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Tuesday, September 8, 2009

scientists turn liposuction leftovers into embryonic-like stem cells

In medicine's version of winning the daily double, Stanford University researchers took ordinary fat cells and transformed them into what are effectively embryonic stem cells — those versatile cellular building blocks that can morph into a variety of tissues.

Scientists warn it's too soon to use excess fat to cure disease. But in theory, it would allow people to grow personalized replacement parts for ailing organs. And it avoids the use of embryos, which has embroiled the field in political and ethical debates.

"Thirty to 40 percent of adults in this country are obese," said cardiologist Joseph Wu, senior author of the paper published in Monday's Proceedings of the National Academy of Sciences.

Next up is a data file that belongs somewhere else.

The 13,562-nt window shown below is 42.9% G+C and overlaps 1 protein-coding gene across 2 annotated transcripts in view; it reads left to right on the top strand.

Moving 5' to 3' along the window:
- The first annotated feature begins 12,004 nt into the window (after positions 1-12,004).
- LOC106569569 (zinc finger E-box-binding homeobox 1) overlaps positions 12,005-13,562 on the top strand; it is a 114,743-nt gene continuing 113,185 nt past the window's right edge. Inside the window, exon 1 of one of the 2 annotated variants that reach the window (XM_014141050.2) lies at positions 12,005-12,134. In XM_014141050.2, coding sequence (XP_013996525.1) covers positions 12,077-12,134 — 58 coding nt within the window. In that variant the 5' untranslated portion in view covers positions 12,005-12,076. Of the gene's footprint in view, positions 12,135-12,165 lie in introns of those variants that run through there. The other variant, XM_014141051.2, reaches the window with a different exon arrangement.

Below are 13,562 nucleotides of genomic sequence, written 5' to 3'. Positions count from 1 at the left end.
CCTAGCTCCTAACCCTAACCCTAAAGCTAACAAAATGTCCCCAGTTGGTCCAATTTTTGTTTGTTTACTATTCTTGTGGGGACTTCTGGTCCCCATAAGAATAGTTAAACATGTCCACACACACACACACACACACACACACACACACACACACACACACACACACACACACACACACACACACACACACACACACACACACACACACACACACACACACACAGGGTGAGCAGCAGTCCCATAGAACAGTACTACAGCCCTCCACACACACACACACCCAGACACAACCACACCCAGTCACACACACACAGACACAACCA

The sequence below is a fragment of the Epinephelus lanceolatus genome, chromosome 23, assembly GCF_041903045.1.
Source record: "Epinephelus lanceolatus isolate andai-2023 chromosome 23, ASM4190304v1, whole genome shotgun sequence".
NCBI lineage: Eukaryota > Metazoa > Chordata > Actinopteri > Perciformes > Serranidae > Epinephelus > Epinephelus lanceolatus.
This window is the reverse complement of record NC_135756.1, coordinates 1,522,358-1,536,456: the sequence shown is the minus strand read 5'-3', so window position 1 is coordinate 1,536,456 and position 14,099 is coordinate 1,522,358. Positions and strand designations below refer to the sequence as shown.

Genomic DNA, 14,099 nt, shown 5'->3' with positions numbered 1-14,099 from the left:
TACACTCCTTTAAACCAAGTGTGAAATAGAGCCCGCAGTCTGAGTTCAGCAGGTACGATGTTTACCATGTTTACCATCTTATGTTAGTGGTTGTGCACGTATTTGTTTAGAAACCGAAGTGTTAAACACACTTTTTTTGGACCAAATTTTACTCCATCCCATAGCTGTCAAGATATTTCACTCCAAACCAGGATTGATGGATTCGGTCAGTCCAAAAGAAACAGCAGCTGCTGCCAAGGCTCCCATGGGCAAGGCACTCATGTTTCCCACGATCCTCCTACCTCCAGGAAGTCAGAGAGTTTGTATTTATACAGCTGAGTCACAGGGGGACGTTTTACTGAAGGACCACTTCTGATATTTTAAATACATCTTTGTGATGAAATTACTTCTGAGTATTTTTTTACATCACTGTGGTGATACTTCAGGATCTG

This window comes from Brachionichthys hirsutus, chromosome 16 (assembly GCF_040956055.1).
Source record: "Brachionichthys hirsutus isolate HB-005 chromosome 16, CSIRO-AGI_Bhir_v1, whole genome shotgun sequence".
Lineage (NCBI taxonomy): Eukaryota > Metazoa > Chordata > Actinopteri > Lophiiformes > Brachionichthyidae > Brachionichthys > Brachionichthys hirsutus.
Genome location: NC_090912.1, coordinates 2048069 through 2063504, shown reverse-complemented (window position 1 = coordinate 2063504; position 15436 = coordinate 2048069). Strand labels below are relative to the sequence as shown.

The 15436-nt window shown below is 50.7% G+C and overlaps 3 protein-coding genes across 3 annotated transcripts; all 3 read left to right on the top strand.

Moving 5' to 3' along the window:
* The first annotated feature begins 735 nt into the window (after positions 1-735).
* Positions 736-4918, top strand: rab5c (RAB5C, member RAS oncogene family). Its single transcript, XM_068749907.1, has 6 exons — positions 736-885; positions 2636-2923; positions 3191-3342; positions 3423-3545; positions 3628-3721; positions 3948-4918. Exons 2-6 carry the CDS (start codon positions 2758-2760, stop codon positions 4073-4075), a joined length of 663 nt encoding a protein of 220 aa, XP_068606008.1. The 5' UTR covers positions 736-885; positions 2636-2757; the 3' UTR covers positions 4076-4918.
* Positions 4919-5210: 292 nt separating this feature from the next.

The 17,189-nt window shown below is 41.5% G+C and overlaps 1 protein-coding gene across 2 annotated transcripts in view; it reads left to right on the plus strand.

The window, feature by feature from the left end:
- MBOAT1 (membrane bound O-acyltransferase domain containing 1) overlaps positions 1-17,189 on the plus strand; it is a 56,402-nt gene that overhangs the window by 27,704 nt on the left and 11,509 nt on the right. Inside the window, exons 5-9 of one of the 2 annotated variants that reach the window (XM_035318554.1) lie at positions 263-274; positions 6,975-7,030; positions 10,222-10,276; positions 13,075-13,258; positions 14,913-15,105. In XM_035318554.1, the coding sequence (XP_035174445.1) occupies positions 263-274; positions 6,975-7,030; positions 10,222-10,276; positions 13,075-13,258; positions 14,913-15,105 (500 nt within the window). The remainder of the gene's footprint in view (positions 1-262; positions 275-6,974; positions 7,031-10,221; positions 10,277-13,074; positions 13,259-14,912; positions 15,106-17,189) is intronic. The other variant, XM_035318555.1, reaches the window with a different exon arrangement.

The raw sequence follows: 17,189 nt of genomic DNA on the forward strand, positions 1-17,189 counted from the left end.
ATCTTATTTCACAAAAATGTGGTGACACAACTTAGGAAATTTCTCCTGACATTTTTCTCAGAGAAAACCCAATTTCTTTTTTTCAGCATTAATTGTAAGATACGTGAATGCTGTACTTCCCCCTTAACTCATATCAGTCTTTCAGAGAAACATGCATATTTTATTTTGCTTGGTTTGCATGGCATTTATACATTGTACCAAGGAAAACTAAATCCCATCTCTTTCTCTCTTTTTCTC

"But all of us have fat in our bodies," he said. "We just need a little bit."

In 2007, Shinya Yamanaka at Kyoto University in Japan made a landmark discovery by turning skin cells into embryoniclike stem cells, sending waves of relief through a field that had faced much resistance. Because these cells don't come from embryos, they are called "induced pluripotent stem cells," or IPS cells.

Stanford researchers took a similar approach. But fat cells seem more flexible and versatile than skin cells, so they can be reprogrammed more quickly and easily, making them potentially more useful in building colonies of IPS cells.

The procedure is not yet ready for clinical application because it relies on genetically engineered

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